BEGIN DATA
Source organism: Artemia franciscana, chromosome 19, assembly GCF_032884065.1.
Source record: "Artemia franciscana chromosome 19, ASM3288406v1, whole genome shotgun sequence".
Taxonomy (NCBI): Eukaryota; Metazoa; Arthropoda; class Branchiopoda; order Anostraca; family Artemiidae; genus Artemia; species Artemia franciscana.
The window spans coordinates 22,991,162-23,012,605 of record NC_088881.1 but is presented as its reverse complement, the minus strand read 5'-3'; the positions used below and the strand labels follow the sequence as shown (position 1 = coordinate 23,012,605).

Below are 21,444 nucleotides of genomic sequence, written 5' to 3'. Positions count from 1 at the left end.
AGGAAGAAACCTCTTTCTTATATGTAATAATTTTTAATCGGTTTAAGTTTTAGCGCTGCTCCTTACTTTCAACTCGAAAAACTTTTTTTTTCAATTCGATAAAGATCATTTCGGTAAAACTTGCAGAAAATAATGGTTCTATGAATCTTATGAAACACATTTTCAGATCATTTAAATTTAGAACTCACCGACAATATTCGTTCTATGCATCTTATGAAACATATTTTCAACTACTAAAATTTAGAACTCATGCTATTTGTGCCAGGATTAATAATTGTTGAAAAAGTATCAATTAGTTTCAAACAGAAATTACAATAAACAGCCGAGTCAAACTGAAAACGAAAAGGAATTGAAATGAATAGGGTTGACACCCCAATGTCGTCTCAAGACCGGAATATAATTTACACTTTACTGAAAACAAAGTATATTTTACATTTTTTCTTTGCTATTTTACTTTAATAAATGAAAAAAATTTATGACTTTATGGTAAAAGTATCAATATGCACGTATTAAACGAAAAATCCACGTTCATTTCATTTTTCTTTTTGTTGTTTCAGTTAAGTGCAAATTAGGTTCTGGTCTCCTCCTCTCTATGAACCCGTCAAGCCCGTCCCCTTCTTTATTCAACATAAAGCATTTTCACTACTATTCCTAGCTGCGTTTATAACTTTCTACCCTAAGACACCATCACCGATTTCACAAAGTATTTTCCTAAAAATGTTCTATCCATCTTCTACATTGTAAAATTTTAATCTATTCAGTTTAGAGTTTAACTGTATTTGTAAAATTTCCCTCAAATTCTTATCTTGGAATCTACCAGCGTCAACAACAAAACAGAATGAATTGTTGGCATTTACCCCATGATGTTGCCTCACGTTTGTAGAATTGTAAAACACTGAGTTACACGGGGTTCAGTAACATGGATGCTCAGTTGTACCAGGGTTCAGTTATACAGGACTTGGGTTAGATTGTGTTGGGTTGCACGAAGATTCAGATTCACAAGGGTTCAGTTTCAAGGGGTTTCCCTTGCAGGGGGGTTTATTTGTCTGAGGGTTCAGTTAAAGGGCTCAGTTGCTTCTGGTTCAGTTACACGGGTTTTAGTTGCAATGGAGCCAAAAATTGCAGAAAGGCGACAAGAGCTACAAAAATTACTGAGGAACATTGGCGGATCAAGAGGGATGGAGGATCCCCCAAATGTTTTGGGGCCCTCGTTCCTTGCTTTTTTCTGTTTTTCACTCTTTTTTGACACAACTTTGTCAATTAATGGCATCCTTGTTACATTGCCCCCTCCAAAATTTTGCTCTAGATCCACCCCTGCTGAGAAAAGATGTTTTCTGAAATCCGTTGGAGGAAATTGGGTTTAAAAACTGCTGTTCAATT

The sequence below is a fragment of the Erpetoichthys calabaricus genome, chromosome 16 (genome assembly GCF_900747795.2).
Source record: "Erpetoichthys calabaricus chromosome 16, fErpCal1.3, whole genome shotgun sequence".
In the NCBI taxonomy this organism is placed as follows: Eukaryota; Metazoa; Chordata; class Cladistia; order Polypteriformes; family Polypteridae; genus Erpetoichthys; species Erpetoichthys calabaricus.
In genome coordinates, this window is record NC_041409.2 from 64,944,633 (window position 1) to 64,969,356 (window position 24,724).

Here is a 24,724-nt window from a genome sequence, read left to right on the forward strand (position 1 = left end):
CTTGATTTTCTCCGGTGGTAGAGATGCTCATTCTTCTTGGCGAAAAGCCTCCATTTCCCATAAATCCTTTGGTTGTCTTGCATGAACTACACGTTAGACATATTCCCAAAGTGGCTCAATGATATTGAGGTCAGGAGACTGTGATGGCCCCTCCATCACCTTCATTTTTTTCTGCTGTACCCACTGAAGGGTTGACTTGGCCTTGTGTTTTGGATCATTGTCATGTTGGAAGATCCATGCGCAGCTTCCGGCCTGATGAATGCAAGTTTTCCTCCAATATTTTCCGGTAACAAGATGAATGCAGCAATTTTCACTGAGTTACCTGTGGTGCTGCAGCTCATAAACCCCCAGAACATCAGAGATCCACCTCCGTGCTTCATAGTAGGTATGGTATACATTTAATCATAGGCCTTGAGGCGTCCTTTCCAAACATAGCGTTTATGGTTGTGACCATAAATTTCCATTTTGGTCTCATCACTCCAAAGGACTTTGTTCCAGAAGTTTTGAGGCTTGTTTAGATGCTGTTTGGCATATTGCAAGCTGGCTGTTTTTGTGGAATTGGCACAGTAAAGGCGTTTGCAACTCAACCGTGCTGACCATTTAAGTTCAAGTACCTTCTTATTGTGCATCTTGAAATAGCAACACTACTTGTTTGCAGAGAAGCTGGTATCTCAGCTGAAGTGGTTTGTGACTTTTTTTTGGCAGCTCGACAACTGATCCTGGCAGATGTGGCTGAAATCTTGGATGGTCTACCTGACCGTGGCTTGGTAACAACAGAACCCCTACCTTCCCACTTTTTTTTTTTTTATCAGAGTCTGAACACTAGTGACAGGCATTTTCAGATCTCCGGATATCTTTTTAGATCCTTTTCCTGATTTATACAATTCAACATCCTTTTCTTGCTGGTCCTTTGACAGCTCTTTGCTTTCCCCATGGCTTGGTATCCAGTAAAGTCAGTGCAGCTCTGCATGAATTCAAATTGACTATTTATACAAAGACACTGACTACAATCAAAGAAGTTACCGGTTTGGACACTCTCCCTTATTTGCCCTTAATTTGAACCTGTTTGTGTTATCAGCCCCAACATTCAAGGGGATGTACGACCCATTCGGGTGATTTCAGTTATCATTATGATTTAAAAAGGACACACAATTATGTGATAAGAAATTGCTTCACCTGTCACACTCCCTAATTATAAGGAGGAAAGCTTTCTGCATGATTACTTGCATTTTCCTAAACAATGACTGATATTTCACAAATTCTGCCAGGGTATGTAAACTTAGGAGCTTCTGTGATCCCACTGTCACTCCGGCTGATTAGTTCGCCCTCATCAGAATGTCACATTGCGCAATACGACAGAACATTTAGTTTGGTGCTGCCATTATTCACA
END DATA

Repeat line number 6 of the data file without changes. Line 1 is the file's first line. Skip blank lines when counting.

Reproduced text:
AGGAAGAAACCTCTTTCTTATATGTAATAATTTTTAATCGGTTTAAGTTTTAGCGCTGCTCCTTACTTTCAACTCGAAAAACTTTTTTTTTCAATTCGATAAAGATCATTTCGGTAAAACTTGCAGAAAATAATGGTTCTATGAATCTTATGAAACACATTTTCAGATCATTTAAATTTAGAACTCACCGACAATATTCGTTCTATGCATCTTATGAAACATATTTTCAACTACTAAAATTTAGAACTCATGCTATTTGTGCCAGGATTAATAATTGTTGAAAAAGTATCAATTAGTTTCAAACAGAAATTACAATAAACAGCCGAGTCAAACTGAAAACGAAAAGGAATTGAAATGAATAGGGTTGACACCCCAATGTCGTCTCAAGACCGGAATATAATTTACACTTTACTGAAAACAAAGTATATTTTACATTTTTTCTTTGCTATTTTACTTTAATAAATGAAAAAAATTTATGACTTTATGGTAAAAGTATCAATATGCACGTATTAAACGAAAAATCCACGTTCATTTCATTTTTCTTTTTGTTGTTTCAGTTAAGTGCAAATTAGGTTCTGGTCTCCTCCTCTCTATGAACCCGTCAAGCCCGTCCCCTTCTTTATTCAACATAAAGCATTTTCACTACTATTCCTAGCTGCGTTTATAACTTTCTACCCTAAGACACCATCACCGATTTCACAAAGTATTTTCCTAAAAATGTTCTATCCATCTTCTACATTGTAAAATTTTAATCTATTCAGTTTAGAGTTTAACTGTATTTGTAAAATTTCCCTCAAATTCTTATCTTGGAATCTACCAGCGTCAACAACAAAACAGAATGAATTGTTGGCATTTACCCCATGATGTTGCCTCACGTTTGTAGAATTGTAAAACACTGAGTTACACGGGGTTCAGTAACATGGATGCTCAGTTGTACCAGGGTTCAGTTATACAGGACTTGGGTTAGATTGTGTTGGGTTGCACGAAGATTCAGATTCACAAGGGTTCAGTTTCAAGGGGTTTCCCTTGCAGGGGGGTTTATTTGTCTGAGGGTTCAGTTAAAGGGCTCAGTTGCTTCTGGTTCAGTTACACGGGTTTTAGTTGCAATGGAGCCAAAAATTGCAGAAAGGCGACAAGAGCTACAAAAATTACTGAGGAACATTGGCGGATCAAGAGGGATGGAGGATCCCCCAAATGTTTTGGGGCCCTCGTTCCTTGCTTTTTTCTGTTTTTCACTCTTTTTTGACACAACTTTGTCAATTAATGGCATCCTTGTTACATTGCCCCCTCCAAAATTTTGCTCTAGATCCACCCCTGCTGAGAAAAGATGTTTTCTGAAATCCGTTGGAGGAAATTGGGTTTAAAAACTGCTGTTCAATT